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« How to see replication (protective eyegear required) | Main | The earth is (still) round, even at P < 0.005 »
Monday
Aug282017

"Non-replicated"? The "motivated numeracy effect"?! Forgeddaboutit! 

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Reader Comments (5)

Dan,

What is your opinion on the positive result from B&S - which seems like a replication of the effect much discussed by Mercier & Sperber (evaluation of reasons functions more rationally than generation of reasons)? Is their study still too underpowered for that as well?

August 28, 2017 | Unregistered CommenterJonathan

@Jonathan-- I think the result is interesting but I know the literature on giving reasons is actually pretty broad, and I'm not sure how this fits in.
Yes, the sample still is a problem. Underpowered studies can generate misleadingly inflated effects, as Gelman has stressed and as psychologists seem to be catching on to. But just as bad is the use of students for a study like this. They are already high in measures of CRT & numeracy, etc. What is like for *those* types to "give reasons" could be very different from what it is like when people of modest cogntive reflection & other critical reasoning skills do same task.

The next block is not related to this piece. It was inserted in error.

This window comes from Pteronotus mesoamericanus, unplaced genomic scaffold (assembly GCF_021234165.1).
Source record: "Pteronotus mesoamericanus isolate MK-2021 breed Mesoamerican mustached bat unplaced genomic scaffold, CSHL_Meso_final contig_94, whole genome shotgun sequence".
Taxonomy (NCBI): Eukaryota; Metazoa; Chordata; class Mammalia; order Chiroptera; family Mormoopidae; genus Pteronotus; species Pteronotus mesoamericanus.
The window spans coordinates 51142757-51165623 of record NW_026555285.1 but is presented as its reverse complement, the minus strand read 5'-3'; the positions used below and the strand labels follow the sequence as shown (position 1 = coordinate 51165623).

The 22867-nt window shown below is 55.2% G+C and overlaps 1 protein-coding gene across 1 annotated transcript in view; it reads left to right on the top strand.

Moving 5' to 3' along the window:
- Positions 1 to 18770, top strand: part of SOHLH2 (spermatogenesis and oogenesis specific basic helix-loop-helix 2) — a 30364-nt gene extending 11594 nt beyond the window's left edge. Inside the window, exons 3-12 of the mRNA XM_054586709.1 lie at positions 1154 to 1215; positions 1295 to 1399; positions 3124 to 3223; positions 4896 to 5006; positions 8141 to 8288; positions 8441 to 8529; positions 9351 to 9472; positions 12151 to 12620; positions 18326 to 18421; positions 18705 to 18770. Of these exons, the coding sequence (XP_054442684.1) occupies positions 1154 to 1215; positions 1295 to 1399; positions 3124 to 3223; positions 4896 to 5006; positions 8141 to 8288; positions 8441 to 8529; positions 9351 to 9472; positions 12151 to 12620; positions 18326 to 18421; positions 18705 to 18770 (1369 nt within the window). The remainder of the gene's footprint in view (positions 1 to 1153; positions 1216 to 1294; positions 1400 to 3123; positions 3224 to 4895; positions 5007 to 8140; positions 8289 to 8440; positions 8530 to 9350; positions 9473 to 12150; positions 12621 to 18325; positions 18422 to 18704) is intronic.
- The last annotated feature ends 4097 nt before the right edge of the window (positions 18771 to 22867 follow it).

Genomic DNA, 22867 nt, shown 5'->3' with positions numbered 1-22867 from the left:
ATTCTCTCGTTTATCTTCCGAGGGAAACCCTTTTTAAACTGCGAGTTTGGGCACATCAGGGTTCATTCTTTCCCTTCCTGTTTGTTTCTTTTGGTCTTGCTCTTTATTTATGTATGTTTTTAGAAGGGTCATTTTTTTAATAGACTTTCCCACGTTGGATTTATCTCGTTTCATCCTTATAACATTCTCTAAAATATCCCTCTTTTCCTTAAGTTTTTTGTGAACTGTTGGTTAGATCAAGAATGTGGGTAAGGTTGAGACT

August 29, 2017 | Registered CommenterDan Kahan

To Jonathan's second question:

"A study with low statistical power has a reduced chance of detecting a true effect, but it is less well appreciated that low power also reduces the likelihood that a statistically significant result reflects a true effect."

https://www.nature.com/nrn/journal/v14/n5/full/nrn3475.html

August 29, 2017 | Unregistered CommenterDr Evil

Makes me wonder why they didn't realize they were wasting their time on this study.

Perhaps because Ballarini is an undergrad (class of '18) - so could this be a "get your feet wet" study, also with low lab resources to dedicate to non-grads resulting in low power?

August 29, 2017 | Unregistered CommenterJonathan

@Jonathan-- the 2d author, in my opinion bears responsibility.He was advisor of Senior thesis & knows that the small n is a huge problem. Ballarini shoudl get an "A" for paper. But it was 2d author's bad judgment that resulted in it being launched into stream of scholarly exchange in this form.

August 30, 2017 | Registered CommenterDan Kahan

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